An exemplary embodiment of the present invention may be seen in FIG. 1. As may be seen therein, a plurality of network devices, one being shown in detail in FIG. 1, are connected to a network switch, router, or mid span through lines 20. These lines may be simply a pair of lines, or a greater number of lines depending on the communication standard being used. Depending on the network device, all lines may be used for signal transmission with the network device being separately powered. For other network devices on the same network, it may be desired to power the network devices from certain lines of the network. Powering certain network lines when the attached device is attempting to use the same lines for signaling will interfere with the communication, and may do permanent damage to the network device depending on the voltage of the power supplied over the network lines. On the other hand, not powering a network device depending on the presence of such power will render the network device unusable. Consequently, some method of detecting the attachment and continued presence of a network device requiring power, and perhaps even the identification of the specific device to determine its specific power requirements, is required.
One way this may be done is to provide a switch, router, or mid span that initially provides a low voltage between the applicable network lines and look for a specific current, indicating the presence of the expected load on the lines. Once the presence of the network device needing power is detected, then the network switch, router, or mid span will apply the applicable power to the network lines to power the network device. Thereafter, the impedance of the load may change once the normal power voltage is applied to the network device, and may vary depending on whether the network device is operating or not. Consequently continually identifying the device by the magnitude of the load it represents may not be feasible, even though its continued connection may be detected by noting the presence on the lines of at least a minimum load current drawn by the network device.
As an alternative, the exemplary embodiment of FIG. 1 illustrates a representative network device including a current source I and transistor Q1 in series across the lines that may be used for powering the network device. The transistor in this embodiment is driven with a square wave at a frequency fs, typically a relatively low frequency, so that the load presented by the network device is modulated by the current I of the current source, independent of the actual load presented by the network device, which current modulation is easily detected by the network switch, router, or mid span to not only continually indicate that the network device is still connected, but to also continually identify the type of device connected.
The square wave modulation of the load current as shown in FIG. 1 is exemplary only. By way of example, the modulation current waveform may by rounded (filtered) to suppress harmonics, may be of a duty cycle differing from 50%, within one of a plurality of duty cycle ranges for additional signaling capability, within one of a plurality of current modulation ranges and/or of one of a plurality of modulation frequencies selected for signaling purposes. Similarly, the modulation of the current may be created by various other means, such as a modulated voltage source in series with a resistor across the respective network connections, or even simply a modulated resistance across the network connections. These later modulation techniques are not preferred, however, as they present a resistive load on the network lines that will draw more power when full power is applied to the network line powered device.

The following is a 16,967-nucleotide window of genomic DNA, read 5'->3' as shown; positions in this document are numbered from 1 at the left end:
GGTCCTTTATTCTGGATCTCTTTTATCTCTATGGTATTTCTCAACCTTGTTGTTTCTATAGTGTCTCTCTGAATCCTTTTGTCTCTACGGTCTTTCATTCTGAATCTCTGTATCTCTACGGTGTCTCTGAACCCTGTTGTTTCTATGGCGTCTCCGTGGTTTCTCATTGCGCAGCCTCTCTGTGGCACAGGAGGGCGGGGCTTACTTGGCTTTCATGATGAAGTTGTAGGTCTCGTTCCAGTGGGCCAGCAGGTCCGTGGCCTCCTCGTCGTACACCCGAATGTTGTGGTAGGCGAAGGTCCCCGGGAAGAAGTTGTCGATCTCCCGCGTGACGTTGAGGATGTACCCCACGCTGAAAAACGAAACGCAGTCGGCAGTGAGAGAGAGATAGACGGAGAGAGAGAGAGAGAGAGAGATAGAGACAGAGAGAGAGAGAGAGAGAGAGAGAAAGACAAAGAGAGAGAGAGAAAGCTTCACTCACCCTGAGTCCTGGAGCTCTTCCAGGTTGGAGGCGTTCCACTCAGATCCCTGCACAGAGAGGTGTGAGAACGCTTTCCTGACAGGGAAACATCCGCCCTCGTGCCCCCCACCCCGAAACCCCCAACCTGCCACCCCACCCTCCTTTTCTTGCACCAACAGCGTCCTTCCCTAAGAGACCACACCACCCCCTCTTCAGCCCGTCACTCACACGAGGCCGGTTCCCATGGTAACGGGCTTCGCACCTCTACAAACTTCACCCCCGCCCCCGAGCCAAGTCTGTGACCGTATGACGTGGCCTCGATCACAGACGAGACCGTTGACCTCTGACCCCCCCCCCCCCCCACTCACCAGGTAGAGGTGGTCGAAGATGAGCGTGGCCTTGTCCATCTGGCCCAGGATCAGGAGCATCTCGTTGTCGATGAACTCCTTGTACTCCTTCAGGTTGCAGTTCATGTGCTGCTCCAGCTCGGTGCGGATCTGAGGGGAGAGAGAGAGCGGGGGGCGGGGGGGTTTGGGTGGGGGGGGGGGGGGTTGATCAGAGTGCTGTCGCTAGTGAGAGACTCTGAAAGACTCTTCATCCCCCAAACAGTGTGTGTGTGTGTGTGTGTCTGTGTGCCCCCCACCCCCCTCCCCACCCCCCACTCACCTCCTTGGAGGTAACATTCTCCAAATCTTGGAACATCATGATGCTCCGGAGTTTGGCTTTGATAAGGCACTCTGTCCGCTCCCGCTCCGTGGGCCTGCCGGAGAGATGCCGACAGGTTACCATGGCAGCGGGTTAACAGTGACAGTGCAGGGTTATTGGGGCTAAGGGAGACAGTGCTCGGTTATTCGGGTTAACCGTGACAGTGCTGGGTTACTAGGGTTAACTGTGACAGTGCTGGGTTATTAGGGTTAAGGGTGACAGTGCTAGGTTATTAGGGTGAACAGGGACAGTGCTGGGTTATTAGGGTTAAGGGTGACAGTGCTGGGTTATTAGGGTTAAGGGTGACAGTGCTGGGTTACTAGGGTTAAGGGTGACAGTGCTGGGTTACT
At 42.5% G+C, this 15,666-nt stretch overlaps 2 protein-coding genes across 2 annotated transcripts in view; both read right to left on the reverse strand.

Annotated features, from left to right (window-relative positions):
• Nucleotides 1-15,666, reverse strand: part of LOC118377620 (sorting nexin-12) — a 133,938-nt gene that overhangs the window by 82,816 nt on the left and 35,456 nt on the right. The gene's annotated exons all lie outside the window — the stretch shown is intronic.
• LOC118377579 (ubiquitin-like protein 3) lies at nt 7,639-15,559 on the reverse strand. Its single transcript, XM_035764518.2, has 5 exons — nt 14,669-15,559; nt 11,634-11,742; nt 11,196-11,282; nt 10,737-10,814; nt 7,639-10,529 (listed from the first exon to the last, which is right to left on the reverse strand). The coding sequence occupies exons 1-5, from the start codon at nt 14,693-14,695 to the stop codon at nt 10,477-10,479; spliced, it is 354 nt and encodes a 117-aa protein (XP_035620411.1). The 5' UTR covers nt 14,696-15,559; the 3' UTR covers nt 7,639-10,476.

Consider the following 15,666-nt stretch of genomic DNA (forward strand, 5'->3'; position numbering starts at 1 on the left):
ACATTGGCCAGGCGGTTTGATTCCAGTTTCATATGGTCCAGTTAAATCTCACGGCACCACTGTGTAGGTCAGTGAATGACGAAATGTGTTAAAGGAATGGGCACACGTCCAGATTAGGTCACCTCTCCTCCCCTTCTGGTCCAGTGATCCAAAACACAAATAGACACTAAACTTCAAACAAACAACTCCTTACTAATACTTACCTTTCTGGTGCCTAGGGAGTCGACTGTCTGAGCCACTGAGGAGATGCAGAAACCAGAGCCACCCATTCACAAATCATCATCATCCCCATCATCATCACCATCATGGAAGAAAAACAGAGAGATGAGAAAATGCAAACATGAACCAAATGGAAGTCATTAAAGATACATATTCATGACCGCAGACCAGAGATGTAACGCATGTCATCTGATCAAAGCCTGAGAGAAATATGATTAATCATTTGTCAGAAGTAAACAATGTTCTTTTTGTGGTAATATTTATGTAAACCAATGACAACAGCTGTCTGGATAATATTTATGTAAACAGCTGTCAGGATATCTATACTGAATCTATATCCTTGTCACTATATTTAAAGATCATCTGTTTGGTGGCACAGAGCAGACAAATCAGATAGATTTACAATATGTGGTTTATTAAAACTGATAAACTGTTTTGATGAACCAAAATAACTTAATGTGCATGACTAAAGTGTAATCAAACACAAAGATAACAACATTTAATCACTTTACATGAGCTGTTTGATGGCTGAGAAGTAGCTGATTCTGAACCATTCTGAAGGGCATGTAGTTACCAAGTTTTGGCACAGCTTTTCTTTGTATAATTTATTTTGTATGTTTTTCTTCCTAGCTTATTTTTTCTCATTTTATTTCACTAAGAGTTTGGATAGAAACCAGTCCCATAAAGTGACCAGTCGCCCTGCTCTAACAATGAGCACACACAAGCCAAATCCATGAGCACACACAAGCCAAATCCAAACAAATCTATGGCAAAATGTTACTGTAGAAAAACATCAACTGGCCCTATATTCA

An example of the application of this method is for Internet appliances such as Internet phones (IP phones), Wireless Access Nodes, Web Cameras, etc. These devices shall be referred hereafter as Network Power Devices. These Network Power Devices are connected to an Internet hub, switch, mid span or router. The Internet switch, mid span or router need to differentiate a Network Power Device from other appliances in order to perform proper power management of the Network Power Device. The Network Power Device gets powered from the RJ45 cable connected to the switch. Other appliances that could instead be connected to the cable such as computers do not draw power from the cable, but rather may use the same lines as ordinary signal lines. Therefore it is important for the switch, mid span or router to differentiate the Network Power Device from other appliances such as computers. When the Network Power Device gets plugged in or unplugged, it is required for the switch, mid span, or router to detect such connection to power the Network Power Device, and to remove power when the Network Power Device is disconnected before the same lines may be connected to another device intolerant of the Network Power Device power voltages. Therefore it is required for the Network Power Device to send a “presence signal” to the switch, both initially when plugged in to activate Network Power Device power on the lines, and continuously after being powered so long as the Network Power Device remains connected. Using the method described herein, an integrated circuit in the Network Power Device would have a supply current which is modulated by some modulation scheme such as amplitude or pulse modulation, so that an integrated circuit residing in the router or switch will detect the modulating supply current of the integrated circuit residing in the Network Power Device. When the modulating supply current is not present, then this would be detected as the Network Power Device not being present.